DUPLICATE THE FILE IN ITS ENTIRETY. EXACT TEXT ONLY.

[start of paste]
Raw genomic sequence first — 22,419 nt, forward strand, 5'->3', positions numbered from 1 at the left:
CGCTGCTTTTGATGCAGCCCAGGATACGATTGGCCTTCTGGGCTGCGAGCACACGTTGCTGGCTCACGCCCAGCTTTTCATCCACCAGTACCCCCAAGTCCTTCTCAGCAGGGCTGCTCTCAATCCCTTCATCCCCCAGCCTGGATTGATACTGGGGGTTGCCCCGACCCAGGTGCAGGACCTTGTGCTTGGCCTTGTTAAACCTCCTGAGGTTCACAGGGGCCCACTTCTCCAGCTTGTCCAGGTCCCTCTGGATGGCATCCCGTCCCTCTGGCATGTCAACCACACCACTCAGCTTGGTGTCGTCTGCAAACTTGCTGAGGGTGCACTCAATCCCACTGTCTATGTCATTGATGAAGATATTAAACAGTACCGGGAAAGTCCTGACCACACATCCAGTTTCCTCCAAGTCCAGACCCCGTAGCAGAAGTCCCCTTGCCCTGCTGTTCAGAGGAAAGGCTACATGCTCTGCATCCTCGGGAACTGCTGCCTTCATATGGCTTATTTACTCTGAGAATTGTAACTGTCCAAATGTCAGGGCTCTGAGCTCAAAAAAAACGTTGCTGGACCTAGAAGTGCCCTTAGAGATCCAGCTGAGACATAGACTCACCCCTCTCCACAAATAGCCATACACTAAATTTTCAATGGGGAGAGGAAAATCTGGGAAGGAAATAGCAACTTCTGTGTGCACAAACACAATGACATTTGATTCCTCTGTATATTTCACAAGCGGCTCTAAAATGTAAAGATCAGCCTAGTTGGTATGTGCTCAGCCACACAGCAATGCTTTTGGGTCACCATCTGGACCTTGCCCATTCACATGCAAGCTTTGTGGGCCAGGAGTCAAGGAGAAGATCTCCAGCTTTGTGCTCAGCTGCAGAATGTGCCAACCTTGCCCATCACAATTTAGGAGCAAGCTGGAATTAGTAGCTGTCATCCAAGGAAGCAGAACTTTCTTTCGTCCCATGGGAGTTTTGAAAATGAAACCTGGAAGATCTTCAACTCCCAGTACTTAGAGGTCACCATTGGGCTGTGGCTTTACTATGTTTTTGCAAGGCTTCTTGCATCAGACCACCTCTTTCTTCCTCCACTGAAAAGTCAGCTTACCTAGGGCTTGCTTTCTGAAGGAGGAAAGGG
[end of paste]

Raw genomic sequence first — 22,419 nt, forward strand, 5'->3', positions numbered from 1 at the left:
CGCTGCTTTTGATGCAGCCCAGGATACGATTGGCCTTCTGGGCTGCGAGCACACGTTGCTGGCTCACGCCCAGCTTTTCATCCACCAGTACCCCCAAGTCCTTCTCAGCAGGGCTGCTCTCAATCCCTTCATCCCCCAGCCTGGATTGATACTGGGGGTTGCCCCGACCCAGGTGCAGGACCTTGTGCTTGGCCTTGTTAAACCTCCTGAGGTTCACAGGGGCCCACTTCTCCAGCTTGTCCAGGTCCCTCTGGATGGCATCCCGTCCCTCTGGCATGTCAACCACACCACTCAGCTTGGTGTCGTCTGCAAACTTGCTGAGGGTGCACTCAATCCCACTGTCTATGTCATTGATGAAGATATTAAACAGTACCGGGAAAGTCCTGACCACACATCCAGTTTCCTCCAAGTCCAGACCCCGTAGCAGAAGTCCCCTTGCCCTGCTGTTCAGAGGAAAGGCTACATGCTCTGCATCCTCGGGAACTGCTGCCTTCATATGGCTTATTTACTCTGAGAATTGTAACTGTCCAAATGTCAGGGCTCTGAGCTCAAAAAAAACGTTGCTGGACCTAGAAGTGCCCTTAGAGATCCAGCTGAGACATAGACTCACCCCTCTCCACAAATAGCCATACACTAAATTTTCAATGGGGAGAGGAAAATCTGGGAAGGAAATAGCAACTTCTGTGTGCACAAACACAATGACATTTGATTCCTCTGTATATTTCACAAGCGGCTCTAAAATGTAAAGATCAGCCTAGTTGGTATGTGCTCAGCCACACAGCAATGCTTTTGGGTCACCATCTGGACCTTGCCCATTCACATGCAAGCTTTGTGGGCCAGGAGTCAAGGAGAAGATCTCCAGCTTTGTGCTCAGCTGCAGAATGTGCCAACCTTGCCCATCACAATTTAGGAGCAAGCTGGAATTAGTAGCTGTCATCCAAGGAAGCAGAACTTTCTTTCGTCCCATGGGAGTTTTGAAAATGAAACCTGGAAGATCTTCAACTCCCAGTACTTAGAGGTCACCATTGGGCTGTGGCTTTACTATGTTTTTGCAAGGCTTCTTGCATCAGACCACCTCTTTCTTCCTCCACTGAAAAGTCAGCTTACCTAGGGCTTGCTTTCTGAAGGAGGAAAGGG